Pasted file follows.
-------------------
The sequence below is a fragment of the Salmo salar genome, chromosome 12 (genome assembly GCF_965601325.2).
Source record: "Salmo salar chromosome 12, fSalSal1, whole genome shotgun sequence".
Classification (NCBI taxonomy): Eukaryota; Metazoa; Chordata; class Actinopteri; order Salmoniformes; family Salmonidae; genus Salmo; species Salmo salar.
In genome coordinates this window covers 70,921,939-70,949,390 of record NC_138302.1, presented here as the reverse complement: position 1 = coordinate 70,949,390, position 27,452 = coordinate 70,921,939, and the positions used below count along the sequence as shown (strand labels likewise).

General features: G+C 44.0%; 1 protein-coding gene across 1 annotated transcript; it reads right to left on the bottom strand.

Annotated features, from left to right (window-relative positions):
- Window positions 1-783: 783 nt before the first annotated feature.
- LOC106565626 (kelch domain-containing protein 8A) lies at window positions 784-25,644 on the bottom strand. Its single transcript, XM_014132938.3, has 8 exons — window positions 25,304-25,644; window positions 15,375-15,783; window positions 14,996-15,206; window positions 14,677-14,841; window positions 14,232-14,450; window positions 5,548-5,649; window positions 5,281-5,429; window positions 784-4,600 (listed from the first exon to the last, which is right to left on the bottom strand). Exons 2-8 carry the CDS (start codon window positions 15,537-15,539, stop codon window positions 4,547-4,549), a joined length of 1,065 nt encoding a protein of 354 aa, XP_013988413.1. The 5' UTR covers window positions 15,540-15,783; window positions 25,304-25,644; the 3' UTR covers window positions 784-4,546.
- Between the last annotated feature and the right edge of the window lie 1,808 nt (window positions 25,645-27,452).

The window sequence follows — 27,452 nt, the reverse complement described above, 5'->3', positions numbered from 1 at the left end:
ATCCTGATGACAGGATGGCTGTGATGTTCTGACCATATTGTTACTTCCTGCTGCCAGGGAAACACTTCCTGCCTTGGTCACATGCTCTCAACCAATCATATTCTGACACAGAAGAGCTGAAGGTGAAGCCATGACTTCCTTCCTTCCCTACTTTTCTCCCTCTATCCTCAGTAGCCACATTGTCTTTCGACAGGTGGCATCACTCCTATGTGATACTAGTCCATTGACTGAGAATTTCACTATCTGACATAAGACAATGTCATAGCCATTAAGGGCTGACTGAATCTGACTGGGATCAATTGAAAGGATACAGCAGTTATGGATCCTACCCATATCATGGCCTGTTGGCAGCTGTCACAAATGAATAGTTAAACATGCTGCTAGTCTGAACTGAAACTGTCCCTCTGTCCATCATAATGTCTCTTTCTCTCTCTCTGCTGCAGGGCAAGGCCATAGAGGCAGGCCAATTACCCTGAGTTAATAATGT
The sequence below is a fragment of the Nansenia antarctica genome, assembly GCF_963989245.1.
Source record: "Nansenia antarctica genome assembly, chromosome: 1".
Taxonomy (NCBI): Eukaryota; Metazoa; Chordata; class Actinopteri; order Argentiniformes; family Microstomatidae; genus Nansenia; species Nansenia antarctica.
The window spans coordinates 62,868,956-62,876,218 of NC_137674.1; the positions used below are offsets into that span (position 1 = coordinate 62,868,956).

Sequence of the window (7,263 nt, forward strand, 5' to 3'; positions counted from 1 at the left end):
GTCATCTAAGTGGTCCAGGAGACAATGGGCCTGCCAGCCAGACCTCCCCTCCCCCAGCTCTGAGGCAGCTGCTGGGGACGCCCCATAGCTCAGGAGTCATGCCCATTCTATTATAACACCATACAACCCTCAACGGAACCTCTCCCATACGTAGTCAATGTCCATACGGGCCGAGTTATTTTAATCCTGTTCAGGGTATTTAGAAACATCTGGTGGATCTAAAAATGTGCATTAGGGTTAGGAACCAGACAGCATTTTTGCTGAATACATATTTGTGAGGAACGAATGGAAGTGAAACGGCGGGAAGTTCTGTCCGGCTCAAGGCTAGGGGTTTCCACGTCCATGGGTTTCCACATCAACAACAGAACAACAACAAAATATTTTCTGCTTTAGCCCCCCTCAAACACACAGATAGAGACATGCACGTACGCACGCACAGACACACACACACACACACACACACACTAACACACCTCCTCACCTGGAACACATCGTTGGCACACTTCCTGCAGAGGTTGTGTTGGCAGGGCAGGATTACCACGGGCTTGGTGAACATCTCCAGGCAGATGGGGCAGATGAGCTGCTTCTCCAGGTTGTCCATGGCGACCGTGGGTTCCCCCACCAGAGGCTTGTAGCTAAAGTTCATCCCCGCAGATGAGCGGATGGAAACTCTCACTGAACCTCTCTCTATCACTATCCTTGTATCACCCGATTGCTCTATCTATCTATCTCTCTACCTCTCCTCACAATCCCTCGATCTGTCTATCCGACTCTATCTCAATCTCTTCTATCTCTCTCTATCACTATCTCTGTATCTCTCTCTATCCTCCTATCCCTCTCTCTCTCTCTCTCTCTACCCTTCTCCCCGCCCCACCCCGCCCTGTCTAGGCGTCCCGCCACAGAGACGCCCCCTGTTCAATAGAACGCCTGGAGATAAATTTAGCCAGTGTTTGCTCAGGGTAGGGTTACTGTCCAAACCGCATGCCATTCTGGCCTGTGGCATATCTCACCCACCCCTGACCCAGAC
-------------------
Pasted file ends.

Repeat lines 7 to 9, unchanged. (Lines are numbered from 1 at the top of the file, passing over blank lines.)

- Window positions 1-783: 783 nt before the first annotated feature.
- LOC106565626 (kelch domain-containing protein 8A) lies at window positions 784-25,644 on the bottom strand. Its single transcript, XM_014132938.3, has 8 exons — window positions 25,304-25,644; window positions 15,375-15,783; window positions 14,996-15,206; window positions 14,677-14,841; window positions 14,232-14,450; window positions 5,548-5,649; window positions 5,281-5,429; window positions 784-4,600 (listed from the first exon to the last, which is right to left on the bottom strand). Exons 2-8 carry the CDS (start codon window positions 15,537-15,539, stop codon window positions 4,547-4,549), a joined length of 1,065 nt encoding a protein of 354 aa, XP_013988413.1. The 5' UTR covers window positions 15,540-15,783; window positions 25,304-25,644; the 3' UTR covers window positions 784-4,546.
- Between the last annotated feature and the right edge of the window lie 1,808 nt (window positions 25,645-27,452).